Last Call Review of draft-mm-netconf-time-capability-05

Request Review of draft-mm-netconf-time-capability
Requested rev. no specific revision (document currently at 09)
Type Last Call Review
Team General Area Review Team (Gen-ART) (genart)
Deadline 2015-07-29
Requested 2015-07-02
Authors Tal Mizrahi, Yoram Moses
Draft last updated 2015-07-29
Completed reviews Genart Last Call review of -05 by Robert Sparks (diff)
Genart Telechat review of -08 by Robert Sparks (diff)
Secdir Last Call review of -05 by Ólafur Guðmundsson (diff)
Opsdir Last Call review of -05 by Al Morton (diff)
Assignment Reviewer Robert Sparks
State Completed
Review review-mm-netconf-time-capability-05-genart-lc-sparks-2015-07-29
Reviewed rev. 05 (document currently at 09)
Review result Not Ready
Review completed: 2015-07-29


I am the assigned Gen-ART reviewer for this draft. For background on
Gen-ART, please see the FAQ at


Please resolve these comments along with any other Last Call comments
you may receive.

Document: draft-mm-netconf-time-capability-05
Reviewer: Robert Sparks
Review Date: 8 Jul 2015
IETF LC End Date: 29 Jul 2015
IESG Telechat date: not yet scheduled

Summary: This draft has open issues to address before publication

This draft adds two separable concepts to netconf
* Asking for and receiving knowledge of when a command was executed
* Requesting that a command be executed at a particular time

The utility of the first is obvious, and I have no problems with the 
specification of that part of this extension. Would it be better to pull 
these apart and progress them separately?

The utility of the second would be more obvious if the draft didn't 
limit the time to be "near future scheduling". It punts on most of the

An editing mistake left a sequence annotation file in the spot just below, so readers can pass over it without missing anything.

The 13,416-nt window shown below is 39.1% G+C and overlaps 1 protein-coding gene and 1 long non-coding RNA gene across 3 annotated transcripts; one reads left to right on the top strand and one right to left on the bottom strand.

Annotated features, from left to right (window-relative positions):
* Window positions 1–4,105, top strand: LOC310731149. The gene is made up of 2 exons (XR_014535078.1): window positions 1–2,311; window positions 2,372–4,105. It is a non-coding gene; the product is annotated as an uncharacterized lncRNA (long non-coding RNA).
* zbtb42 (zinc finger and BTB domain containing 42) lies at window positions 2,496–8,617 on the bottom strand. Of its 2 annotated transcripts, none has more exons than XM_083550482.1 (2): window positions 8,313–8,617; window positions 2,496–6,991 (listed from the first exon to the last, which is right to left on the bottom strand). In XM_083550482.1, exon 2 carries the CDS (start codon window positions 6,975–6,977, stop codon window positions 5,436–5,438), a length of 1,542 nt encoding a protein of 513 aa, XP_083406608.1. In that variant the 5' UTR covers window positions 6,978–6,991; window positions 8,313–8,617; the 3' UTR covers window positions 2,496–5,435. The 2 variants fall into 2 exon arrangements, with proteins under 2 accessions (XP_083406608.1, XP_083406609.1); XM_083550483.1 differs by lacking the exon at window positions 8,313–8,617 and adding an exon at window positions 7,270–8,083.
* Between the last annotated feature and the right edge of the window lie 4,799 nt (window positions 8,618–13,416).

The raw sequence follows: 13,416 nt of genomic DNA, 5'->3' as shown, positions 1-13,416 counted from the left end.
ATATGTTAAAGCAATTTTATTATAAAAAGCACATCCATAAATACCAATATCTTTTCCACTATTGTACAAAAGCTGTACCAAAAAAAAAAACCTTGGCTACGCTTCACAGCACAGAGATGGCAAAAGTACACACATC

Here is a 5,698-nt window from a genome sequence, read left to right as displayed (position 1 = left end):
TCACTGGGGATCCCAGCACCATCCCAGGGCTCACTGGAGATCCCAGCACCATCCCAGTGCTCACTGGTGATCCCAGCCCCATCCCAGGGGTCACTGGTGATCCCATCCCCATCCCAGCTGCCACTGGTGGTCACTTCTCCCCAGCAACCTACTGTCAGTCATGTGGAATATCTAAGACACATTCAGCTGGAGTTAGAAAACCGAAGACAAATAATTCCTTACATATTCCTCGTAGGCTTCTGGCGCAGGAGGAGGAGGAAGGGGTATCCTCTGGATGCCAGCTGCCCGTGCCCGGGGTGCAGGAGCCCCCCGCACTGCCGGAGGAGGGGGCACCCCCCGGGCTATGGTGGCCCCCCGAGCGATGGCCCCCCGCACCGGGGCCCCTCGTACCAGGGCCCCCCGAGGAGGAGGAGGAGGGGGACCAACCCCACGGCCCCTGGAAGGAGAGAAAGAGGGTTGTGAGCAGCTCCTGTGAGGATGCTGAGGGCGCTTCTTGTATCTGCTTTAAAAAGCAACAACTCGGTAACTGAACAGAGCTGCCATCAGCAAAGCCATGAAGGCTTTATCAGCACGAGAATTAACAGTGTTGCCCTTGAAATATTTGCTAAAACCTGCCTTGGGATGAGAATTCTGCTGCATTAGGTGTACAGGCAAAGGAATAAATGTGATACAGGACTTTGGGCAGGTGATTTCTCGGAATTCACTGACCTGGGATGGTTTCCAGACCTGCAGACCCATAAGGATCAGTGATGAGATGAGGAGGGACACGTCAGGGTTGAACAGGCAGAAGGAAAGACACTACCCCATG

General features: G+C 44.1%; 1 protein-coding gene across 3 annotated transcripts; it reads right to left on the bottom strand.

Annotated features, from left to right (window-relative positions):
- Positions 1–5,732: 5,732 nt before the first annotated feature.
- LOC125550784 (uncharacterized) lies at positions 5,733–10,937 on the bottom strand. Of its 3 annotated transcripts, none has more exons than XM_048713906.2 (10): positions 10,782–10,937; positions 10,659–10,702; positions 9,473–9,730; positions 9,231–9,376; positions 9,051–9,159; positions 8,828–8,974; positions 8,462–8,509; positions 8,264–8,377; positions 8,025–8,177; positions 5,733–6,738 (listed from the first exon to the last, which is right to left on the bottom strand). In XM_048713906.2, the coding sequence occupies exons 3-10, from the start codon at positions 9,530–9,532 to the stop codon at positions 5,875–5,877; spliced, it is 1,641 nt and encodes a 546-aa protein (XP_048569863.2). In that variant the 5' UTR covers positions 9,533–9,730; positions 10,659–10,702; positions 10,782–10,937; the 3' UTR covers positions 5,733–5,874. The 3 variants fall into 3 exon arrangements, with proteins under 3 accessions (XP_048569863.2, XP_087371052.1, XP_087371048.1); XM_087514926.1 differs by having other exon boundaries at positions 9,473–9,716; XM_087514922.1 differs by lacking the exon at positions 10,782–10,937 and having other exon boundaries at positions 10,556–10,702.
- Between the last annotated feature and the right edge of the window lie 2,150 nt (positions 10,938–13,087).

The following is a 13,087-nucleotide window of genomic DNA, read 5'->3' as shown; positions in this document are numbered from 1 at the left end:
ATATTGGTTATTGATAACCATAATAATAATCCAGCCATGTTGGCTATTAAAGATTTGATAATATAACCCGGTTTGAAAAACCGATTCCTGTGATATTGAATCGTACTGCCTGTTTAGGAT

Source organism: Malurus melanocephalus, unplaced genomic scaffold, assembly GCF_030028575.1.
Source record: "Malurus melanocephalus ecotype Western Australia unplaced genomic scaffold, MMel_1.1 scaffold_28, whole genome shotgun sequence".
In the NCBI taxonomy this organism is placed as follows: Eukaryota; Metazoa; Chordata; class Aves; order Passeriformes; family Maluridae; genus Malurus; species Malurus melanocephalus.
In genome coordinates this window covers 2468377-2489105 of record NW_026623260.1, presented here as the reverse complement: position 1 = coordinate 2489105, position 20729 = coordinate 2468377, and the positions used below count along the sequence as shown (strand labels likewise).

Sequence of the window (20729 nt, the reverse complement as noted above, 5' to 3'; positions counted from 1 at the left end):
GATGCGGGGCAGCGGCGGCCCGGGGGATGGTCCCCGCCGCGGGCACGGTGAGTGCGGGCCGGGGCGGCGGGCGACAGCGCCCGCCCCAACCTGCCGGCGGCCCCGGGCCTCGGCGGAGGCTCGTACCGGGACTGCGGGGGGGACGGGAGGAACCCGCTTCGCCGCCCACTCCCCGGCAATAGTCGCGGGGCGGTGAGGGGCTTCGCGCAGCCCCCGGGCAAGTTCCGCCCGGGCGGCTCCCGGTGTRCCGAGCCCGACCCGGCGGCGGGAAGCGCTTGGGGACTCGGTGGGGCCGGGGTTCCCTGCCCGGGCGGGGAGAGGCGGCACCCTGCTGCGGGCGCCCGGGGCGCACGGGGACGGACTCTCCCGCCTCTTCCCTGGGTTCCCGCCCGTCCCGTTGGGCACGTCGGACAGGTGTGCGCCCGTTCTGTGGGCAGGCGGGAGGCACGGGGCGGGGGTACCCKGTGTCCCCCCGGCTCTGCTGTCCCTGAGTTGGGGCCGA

hard problems with scheduling things outside a very tight range (15 
seconds in the future by default), without motivating the advantages of 
saying "wait until 5 seconds from now before you do this".


Why was 15 seconds chosen? Could you add a motivating example that shows 
why being able to say "now is not good, but 5 seconds from now is 
better" is useful? (Something like having a series of things happen as 
close to simultaneously without the network delay of sending the 
requests impacting how they are separated perhaps?)

Given the punt, why isn't there a statement that sched-max-future MUST 
NOT be configured for more than some small value (twice the default, or 
30 seconds, perhaps), especially while this is targeted for 
Experimental? Without something like that, I think the document needs to 
talk about more of the issues it is trying to avoid with longer term 
scheduling, even if it doesn't solve those issues. (If I have a fast 
pipe, I can make a server keep a lot of queued requests, eating a lot of 
state, even if the window is only 15 seconds. Pointing to how netconf 
protects against state-exhaustion abuse might be useful).

The security considerations section talks about malicious parties 
attempting to cause sched-max-future to be configured to "a small 
value". Could you more clearly characterize  "small", given that the 
default is 15 seconds?

Even with the near-future limit, there are issues to discuss introduced 
with the ability to cancel a request:

* What prevents a 3rd party from cancelling a request? I think it's only 
that the 3rd party would have to obtain the right id to put in the 
cancel message. If so, the document should talk about how you keep 
eavesdroppers from seeing those ids, and that the servers that generate 
them should make ids that are hard to guess.

* Especially given the near-future limitation, you run a high risk that 
the cancel arrives after the identified request has been executed. It's 
not clear in the current text what the server should do. I assume you 
want the server to reply to the cancel with a "I couldn't cancel that" 
rather than to do something like try to undo the request. The document 
should be explicit.

* The document should explicitly disallow adding <scheduled-time> to 

One editorial comment: It would help to move the concept of the 
near-future limitation much earlier in the document, perhaps even into 
the introduction and abstract.

And for the shepherding AD: The document has no shepherd or shepherd 
writeup. While a writeup is not required, one would have been useful in 
this case to discuss the history of (lack of) discussion of the document 
on the group's list and the group's reaction to progressing as 
Experimental as an Individual Submission.